Rudra Sil has been awarded the Ira H. Abrams Memorial Award for Distinguished Teaching. The Ira H. Abrams Memorial Award for Distinguished Teaching…Read More
Penn students, Indigenous Leaders from Argentina and Chile, and CLALS Director, Tulia Falleti produce the film: Gente de la tierra: Indigeneidad y política en Argentina y Chile (People of the Land: Indigeneity and politics in Argentina and Chile)
CLALS Director and Class of 1965 Endowed Term Professor of Political Science, Tulia Falleti, in collaboration with Mapuche and other Indigenous…Read More
Nancy J. Hirschmann has been appointed Geraldine R. Segal Professor in American Social Thought. Read more here.Read More
Penn professor and Perry World House Director Michael Horowitz has been appointed as a senior fellow of the David Rockefeller Studies Program in the…Read More
Guy Grossman's article "Information Technology and Political Engagement: Mixed Evidence from Uganda" with Macartan Humphreys and Gabriella Sacramone-…Read More
Penn’s Political Science Department is experiencing a renaissance. Over the past decade, our faculty has grown by 50%, an increase in quantity that has been matched by gains in quality. The strength of our faculty in each of four major subfields is being built with an eye to excellence embracing a variety of approaches and methodologies.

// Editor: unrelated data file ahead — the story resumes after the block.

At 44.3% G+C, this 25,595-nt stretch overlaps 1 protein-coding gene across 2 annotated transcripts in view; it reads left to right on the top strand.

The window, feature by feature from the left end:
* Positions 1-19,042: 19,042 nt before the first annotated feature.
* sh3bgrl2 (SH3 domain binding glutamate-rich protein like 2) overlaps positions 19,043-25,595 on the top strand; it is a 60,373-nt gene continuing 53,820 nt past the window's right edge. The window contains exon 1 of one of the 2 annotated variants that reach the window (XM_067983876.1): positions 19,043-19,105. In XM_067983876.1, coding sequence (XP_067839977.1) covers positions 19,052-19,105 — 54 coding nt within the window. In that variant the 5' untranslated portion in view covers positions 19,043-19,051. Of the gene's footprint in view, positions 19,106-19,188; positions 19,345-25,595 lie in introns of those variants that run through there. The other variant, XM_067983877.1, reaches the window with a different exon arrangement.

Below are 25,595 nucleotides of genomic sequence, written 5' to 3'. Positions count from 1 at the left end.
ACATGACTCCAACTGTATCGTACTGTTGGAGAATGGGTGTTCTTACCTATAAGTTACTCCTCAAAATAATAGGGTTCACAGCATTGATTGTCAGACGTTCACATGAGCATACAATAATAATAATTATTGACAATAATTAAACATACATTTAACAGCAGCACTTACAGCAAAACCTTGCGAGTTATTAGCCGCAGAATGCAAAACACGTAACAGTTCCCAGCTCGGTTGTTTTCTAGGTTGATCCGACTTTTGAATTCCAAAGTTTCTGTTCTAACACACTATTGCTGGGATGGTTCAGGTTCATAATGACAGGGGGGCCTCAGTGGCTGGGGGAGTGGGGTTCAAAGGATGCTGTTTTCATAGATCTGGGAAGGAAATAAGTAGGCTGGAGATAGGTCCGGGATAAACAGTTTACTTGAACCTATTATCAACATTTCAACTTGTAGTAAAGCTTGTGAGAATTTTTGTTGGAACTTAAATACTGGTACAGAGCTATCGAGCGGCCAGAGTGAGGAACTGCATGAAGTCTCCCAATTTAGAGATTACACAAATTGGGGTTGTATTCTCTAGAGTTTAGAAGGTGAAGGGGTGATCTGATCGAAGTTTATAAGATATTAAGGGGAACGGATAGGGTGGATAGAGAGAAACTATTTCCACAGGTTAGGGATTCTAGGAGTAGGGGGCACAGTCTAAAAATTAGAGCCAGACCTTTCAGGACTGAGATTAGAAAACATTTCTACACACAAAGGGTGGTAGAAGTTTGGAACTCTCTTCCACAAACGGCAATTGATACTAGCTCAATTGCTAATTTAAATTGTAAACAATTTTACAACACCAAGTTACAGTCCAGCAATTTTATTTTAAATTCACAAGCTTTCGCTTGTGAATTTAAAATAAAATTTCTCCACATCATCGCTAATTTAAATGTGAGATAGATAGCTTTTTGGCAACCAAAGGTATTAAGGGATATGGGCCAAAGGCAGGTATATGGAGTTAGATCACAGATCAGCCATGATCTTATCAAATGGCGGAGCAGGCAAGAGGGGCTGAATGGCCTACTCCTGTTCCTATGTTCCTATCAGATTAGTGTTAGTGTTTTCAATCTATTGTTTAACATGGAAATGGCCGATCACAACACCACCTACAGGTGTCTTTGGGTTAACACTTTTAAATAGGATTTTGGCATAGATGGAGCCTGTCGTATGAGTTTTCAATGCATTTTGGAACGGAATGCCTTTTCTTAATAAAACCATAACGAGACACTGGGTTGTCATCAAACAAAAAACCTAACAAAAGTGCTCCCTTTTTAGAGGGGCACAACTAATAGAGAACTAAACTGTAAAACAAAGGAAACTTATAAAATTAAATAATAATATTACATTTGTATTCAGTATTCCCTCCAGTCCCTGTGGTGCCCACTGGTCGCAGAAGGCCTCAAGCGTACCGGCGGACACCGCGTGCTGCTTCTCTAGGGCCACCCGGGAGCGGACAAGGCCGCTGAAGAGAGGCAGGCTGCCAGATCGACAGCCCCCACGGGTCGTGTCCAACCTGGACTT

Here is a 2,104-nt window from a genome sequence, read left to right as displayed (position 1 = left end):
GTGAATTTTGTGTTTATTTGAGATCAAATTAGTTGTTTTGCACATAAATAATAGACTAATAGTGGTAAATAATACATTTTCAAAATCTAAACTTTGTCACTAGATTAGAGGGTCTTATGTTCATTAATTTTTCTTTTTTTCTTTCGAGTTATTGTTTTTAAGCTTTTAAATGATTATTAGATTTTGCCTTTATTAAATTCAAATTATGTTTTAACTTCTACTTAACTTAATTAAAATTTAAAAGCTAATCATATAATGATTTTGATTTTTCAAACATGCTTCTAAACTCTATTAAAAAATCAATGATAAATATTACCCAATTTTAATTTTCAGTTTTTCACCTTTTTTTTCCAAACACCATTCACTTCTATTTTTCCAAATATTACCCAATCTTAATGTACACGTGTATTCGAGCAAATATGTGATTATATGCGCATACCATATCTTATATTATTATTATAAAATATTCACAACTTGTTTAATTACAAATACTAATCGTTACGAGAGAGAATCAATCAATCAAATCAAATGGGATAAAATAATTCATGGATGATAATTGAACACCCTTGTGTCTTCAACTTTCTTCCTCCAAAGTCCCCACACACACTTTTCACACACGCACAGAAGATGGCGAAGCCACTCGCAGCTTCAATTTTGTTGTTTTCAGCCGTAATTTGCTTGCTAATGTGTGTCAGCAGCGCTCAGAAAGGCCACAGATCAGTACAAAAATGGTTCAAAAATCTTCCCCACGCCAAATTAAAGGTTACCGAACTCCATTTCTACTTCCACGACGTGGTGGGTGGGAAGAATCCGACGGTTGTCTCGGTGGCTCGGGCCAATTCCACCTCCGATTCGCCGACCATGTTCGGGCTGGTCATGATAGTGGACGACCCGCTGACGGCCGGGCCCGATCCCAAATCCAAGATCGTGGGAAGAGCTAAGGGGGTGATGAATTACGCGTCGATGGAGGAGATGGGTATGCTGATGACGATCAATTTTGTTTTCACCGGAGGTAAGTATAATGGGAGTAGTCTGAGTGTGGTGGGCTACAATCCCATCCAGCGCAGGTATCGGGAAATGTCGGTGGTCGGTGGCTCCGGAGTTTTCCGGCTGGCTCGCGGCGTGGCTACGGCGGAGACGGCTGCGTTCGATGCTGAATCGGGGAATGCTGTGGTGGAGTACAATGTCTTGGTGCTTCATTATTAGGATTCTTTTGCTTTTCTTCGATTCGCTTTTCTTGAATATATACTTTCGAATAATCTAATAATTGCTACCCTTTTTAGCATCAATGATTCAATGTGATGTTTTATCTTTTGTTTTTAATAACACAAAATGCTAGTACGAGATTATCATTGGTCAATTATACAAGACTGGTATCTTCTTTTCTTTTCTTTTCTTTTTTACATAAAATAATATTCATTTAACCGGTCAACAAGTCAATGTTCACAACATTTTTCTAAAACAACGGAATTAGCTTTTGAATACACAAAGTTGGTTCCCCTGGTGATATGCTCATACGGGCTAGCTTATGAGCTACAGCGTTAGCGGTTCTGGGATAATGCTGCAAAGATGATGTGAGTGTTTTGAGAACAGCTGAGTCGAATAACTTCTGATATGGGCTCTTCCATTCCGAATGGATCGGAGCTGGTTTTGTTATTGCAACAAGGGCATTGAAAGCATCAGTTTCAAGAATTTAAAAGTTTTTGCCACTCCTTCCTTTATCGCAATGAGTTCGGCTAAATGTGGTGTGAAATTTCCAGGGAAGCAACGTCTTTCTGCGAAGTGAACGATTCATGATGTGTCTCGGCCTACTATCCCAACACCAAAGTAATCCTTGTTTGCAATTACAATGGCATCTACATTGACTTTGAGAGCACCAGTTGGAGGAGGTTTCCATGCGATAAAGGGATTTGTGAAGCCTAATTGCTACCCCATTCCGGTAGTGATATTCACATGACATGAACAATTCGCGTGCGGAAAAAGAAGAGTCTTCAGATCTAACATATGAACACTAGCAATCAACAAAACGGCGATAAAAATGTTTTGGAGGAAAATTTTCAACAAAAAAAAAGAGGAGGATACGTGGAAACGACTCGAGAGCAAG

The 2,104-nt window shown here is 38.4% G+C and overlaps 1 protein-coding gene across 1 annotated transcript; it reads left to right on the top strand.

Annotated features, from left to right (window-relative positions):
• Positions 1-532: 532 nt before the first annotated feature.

To govern in a democracy, political leaders have to compromise. When they do not, the result is political paralysis―dramatically demonstrated by the gridlock in Congress in recent years.
Lawmaking is crucial to American democracy because it completely defines and regulates the public life of the nation.
In this sequel to his prize-winning book, The Eyes of the People, Jeffrey Edward Green draws on philosophy, history, social science, and literature to ask what democracy can mean in a worl
Why do poor people often vote against their material interests?
For centuries it has been assumed that democracy must refer to the empowerment of the People's voice.